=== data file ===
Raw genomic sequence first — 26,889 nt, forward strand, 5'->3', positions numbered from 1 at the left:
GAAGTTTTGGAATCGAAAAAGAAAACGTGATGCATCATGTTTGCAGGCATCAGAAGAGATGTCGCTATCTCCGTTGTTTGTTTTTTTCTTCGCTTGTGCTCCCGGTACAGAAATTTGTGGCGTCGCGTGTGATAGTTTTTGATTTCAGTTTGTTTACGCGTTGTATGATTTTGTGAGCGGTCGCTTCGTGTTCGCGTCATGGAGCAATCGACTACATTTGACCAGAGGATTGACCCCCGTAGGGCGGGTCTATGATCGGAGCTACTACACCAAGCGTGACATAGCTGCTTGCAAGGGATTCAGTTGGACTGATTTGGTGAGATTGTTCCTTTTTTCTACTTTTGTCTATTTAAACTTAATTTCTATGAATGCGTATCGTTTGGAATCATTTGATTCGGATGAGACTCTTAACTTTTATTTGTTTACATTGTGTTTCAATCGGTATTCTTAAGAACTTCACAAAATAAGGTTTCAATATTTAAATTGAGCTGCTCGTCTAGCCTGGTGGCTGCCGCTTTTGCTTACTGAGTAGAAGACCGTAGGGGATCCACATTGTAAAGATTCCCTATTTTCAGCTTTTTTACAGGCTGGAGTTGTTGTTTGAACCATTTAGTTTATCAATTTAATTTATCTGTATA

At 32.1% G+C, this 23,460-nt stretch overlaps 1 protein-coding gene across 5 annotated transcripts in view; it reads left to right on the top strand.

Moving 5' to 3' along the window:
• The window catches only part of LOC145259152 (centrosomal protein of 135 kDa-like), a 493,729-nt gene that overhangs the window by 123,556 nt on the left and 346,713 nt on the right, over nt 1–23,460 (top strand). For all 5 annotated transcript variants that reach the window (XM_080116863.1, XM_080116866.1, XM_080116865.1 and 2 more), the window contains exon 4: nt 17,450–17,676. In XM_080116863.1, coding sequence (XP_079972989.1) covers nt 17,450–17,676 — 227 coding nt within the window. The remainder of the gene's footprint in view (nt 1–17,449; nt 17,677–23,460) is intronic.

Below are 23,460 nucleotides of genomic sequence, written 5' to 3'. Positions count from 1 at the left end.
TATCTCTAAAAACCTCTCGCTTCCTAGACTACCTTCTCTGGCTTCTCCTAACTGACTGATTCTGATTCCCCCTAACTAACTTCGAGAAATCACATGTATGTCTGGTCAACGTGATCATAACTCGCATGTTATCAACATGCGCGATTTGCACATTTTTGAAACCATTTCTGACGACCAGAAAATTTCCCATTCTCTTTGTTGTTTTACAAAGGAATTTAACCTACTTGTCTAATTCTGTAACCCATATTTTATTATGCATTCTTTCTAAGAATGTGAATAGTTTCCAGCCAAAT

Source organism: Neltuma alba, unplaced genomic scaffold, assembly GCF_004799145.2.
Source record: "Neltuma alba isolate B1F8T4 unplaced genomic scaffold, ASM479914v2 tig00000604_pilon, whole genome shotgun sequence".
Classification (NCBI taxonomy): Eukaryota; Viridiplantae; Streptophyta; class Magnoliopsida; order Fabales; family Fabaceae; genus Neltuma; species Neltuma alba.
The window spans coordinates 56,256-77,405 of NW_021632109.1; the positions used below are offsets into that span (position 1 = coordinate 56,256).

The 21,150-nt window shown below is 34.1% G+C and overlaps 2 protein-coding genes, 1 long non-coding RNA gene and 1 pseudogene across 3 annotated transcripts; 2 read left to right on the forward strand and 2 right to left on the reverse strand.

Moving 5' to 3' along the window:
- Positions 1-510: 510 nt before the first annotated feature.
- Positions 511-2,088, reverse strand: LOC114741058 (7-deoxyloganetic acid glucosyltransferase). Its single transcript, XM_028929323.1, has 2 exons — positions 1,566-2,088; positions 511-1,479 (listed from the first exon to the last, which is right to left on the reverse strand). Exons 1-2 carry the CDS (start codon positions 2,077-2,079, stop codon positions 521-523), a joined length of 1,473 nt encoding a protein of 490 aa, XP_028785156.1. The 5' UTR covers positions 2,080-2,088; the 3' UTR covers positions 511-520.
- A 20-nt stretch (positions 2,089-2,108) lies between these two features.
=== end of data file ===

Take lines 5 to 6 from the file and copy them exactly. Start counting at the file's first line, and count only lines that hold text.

• The window catches only part of LOC145259152 (centrosomal protein of 135 kDa-like), a 493,729-nt gene that overhangs the window by 123,556 nt on the left and 346,713 nt on the right, over nt 1–23,460 (top strand). For all 5 annotated transcript variants that reach the window (XM_080116863.1, XM_080116866.1, XM_080116865.1 and 2 more), the window contains exon 4: nt 17,450–17,676. In XM_080116863.1, coding sequence (XP_079972989.1) covers nt 17,450–17,676 — 227 coding nt within the window. The remainder of the gene's footprint in view (nt 1–17,449; nt 17,677–23,460) is intronic.

Below are 23,460 nucleotides of genomic sequence, written 5' to 3'. Positions count from 1 at the left end.